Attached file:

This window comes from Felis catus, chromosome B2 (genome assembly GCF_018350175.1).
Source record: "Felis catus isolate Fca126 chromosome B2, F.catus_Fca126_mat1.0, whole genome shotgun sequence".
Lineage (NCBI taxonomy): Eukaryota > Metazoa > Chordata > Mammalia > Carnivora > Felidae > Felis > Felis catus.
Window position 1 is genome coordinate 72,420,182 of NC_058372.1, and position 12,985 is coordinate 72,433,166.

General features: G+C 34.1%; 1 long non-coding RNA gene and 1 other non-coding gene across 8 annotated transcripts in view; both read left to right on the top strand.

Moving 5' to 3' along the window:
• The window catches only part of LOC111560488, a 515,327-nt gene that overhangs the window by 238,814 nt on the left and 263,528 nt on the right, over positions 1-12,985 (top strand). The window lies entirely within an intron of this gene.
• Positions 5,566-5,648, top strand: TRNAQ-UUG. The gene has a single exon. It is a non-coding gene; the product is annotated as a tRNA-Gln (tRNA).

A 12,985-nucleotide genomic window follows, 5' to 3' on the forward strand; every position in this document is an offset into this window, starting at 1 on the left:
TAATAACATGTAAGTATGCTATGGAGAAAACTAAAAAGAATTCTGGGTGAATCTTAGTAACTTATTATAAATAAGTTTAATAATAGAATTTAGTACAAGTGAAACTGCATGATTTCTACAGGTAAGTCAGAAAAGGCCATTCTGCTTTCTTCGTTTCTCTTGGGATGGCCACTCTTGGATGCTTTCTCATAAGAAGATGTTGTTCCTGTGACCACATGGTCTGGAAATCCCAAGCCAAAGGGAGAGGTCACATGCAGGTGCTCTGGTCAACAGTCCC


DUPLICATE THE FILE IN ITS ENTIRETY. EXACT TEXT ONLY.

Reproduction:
This window comes from Felis catus, chromosome B2 (genome assembly GCF_018350175.1).
Source record: "Felis catus isolate Fca126 chromosome B2, F.catus_Fca126_mat1.0, whole genome shotgun sequence".
Lineage (NCBI taxonomy): Eukaryota > Metazoa > Chordata > Mammalia > Carnivora > Felidae > Felis > Felis catus.
Window position 1 is genome coordinate 72,420,182 of NC_058372.1, and position 12,985 is coordinate 72,433,166.

General features: G+C 34.1%; 1 long non-coding RNA gene and 1 other non-coding gene across 8 annotated transcripts in view; both read left to right on the top strand.

Moving 5' to 3' along the window:
• The window catches only part of LOC111560488, a 515,327-nt gene that overhangs the window by 238,814 nt on the left and 263,528 nt on the right, over positions 1-12,985 (top strand). The window lies entirely within an intron of this gene.
• Positions 5,566-5,648, top strand: TRNAQ-UUG. The gene has a single exon. It is a non-coding gene; the product is annotated as a tRNA-Gln (tRNA).

A 12,985-nucleotide genomic window follows, 5' to 3' on the forward strand; every position in this document is an offset into this window, starting at 1 on the left:
TAATAACATGTAAGTATGCTATGGAGAAAACTAAAAAGAATTCTGGGTGAATCTTAGTAACTTATTATAAATAAGTTTAATAATAGAATTTAGTACAAGTGAAACTGCATGATTTCTACAGGTAAGTCAGAAAAGGCCATTCTGCTTTCTTCGTTTCTCTTGGGATGGCCACTCTTGGATGCTTTCTCATAAGAAGATGTTGTTCCTGTGACCACATGGTCTGGAAATCCCAAGCCAAAGGGAGAGGTCACATGCAGGTGCTCTGGTCAACAGTCCC